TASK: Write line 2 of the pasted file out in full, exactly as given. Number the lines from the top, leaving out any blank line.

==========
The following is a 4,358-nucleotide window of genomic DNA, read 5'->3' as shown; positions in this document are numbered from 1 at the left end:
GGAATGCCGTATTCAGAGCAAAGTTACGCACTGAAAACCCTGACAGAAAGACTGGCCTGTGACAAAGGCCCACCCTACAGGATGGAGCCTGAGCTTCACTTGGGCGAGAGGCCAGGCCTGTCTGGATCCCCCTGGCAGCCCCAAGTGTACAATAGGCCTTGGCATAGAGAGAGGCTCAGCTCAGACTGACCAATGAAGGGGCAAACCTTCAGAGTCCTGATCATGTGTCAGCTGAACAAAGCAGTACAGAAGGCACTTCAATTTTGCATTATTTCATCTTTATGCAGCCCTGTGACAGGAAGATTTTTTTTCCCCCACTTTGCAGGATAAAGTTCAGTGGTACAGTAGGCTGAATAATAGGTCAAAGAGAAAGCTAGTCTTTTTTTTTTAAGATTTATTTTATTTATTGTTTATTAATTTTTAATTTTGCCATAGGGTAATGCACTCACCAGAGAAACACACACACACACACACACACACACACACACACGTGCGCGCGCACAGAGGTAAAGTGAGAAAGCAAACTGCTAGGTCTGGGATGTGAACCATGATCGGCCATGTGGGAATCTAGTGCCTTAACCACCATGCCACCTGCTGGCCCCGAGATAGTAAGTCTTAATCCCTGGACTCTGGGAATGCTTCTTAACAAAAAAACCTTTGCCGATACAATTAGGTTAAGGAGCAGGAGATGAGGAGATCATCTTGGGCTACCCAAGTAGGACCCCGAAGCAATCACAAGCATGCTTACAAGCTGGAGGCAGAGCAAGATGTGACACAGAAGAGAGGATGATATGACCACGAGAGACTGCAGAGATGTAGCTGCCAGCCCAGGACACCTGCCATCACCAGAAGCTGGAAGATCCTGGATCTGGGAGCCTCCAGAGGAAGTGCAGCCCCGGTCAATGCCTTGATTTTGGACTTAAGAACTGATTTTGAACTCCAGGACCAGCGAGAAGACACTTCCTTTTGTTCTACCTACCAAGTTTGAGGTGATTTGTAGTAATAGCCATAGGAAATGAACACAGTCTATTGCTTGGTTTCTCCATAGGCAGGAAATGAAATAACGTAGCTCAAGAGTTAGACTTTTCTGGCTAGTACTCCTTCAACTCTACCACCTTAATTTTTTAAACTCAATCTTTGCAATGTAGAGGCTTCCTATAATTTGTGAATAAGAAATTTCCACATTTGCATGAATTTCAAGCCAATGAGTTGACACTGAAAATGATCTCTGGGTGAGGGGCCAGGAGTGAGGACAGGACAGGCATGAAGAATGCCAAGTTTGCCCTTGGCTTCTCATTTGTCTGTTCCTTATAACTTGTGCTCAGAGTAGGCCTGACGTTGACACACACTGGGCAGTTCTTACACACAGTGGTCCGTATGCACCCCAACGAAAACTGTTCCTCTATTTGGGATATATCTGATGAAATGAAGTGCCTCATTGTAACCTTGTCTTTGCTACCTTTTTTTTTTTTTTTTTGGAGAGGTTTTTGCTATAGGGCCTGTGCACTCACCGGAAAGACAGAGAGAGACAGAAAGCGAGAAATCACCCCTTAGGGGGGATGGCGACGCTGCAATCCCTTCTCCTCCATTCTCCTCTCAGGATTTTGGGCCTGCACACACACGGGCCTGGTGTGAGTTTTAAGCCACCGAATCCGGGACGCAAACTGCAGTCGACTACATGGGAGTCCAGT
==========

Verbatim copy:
GGAATGCCGTATTCAGAGCAAAGTTACGCACTGAAAACCCTGACAGAAAGACTGGCCTGTGACAAAGGCCCACCCTACAGGATGGAGCCTGAGCTTCACTTGGGCGAGAGGCCAGGCCTGTCTGGATCCCCCTGGCAGCCCCAAGTGTACAATAGGCCTTGGCATAGAGAGAGGCTCAGCTCAGACTGACCAATGAAGGGGCAAACCTTCAGAGTCCTGATCATGTGTCAGCTGAACAAAGCAGTACAGAAGGCACTTCAATTTTGCATTATTTCATCTTTATGCAGCCCTGTGACAGGAAGATTTTTTTTCCCCCACTTTGCAGGATAAAGTTCAGTGGTACAGTAGGCTGAATAATAGGTCAAAGAGAAAGCTAGTCTTTTTTTTTTAAGATTTATTTTATTTATTGTTTATTAATTTTTAATTTTGCCATAGGGTAATGCACTCACCAGAGAAACACACACACACACACACACACACACACACACACGTGCGCGCGCACAGAGGTAAAGTGAGAAAGCAAACTGCTAGGTCTGGGATGTGAACCATGATCGGCCATGTGGGAATCTAGTGCCTTAACCACCATGCCACCTGCTGGCCCCGAGATAGTAAGTCTTAATCCCTGGACTCTGGGAATGCTTCTTAACAAAAAAACCTTTGCCGATACAATTAGGTTAAGGAGCAGGAGATGAGGAGATCATCTTGGGCTACCCAAGTAGGACCCCGAAGCAATCACAAGCATGCTTACAAGCTGGAGGCAGAGCAAGATGTGACACAGAAGAGAGGATGATATGACCACGAGAGACTGCAGAGATGTAGCTGCCAGCCCAGGACACCTGCCATCACCAGAAGCTGGAAGATCCTGGATCTGGGAGCCTCCAGAGGAAGTGCAGCCCCGGTCAATGCCTTGATTTTGGACTTAAGAACTGATTTTGAACTCCAGGACCAGCGAGAAGACACTTCCTTTTGTTCTACCTACCAAGTTTGAGGTGATTTGTAGTAATAGCCATAGGAAATGAACACAGTCTATTGCTTGGTTTCTCCATAGGCAGGAAATGAAATAACGTAGCTCAAGAGTTAGACTTTTCTGGCTAGTACTCCTTCAACTCTACCACCTTAATTTTTTAAACTCAATCTTTGCAATGTAGAGGCTTCCTATAATTTGTGAATAAGAAATTTCCACATTTGCATGAATTTCAAGCCAATGAGTTGACACTGAAAATGATCTCTGGGTGAGGGGCCAGGAGTGAGGACAGGACAGGCATGAAGAATGCCAAGTTTGCCCTTGGCTTCTCATTTGTCTGTTCCTTATAACTTGTGCTCAGAGTAGGCCTGACGTTGACACACACTGGGCAGTTCTTACACACAGTGGTCCGTATGCACCCCAACGAAAACTGTTCCTCTATTTGGGATATATCTGATGAAATGAAGTGCCTCATTGTAACCTTGTCTTTGCTACCTTTTTTTTTTTTTTTTTGGAGAGGTTTTTGCTATAGGGCCTGTGCACTCACCGGAAAGACAGAGAGAGACAGAAAGCGAGAAATCACCCCTTAGGGGGGATGGCGACGCTGCAATCCCTTCTCCTCCATTCTCCTCTCAGGATTTTGGGCCTGCACACACACGGGCCTGGTGTGAGTTTTAAGCCACCGAATCCGGGACGCAAACTGCAGTCGACTACATGGGAGTCCAGT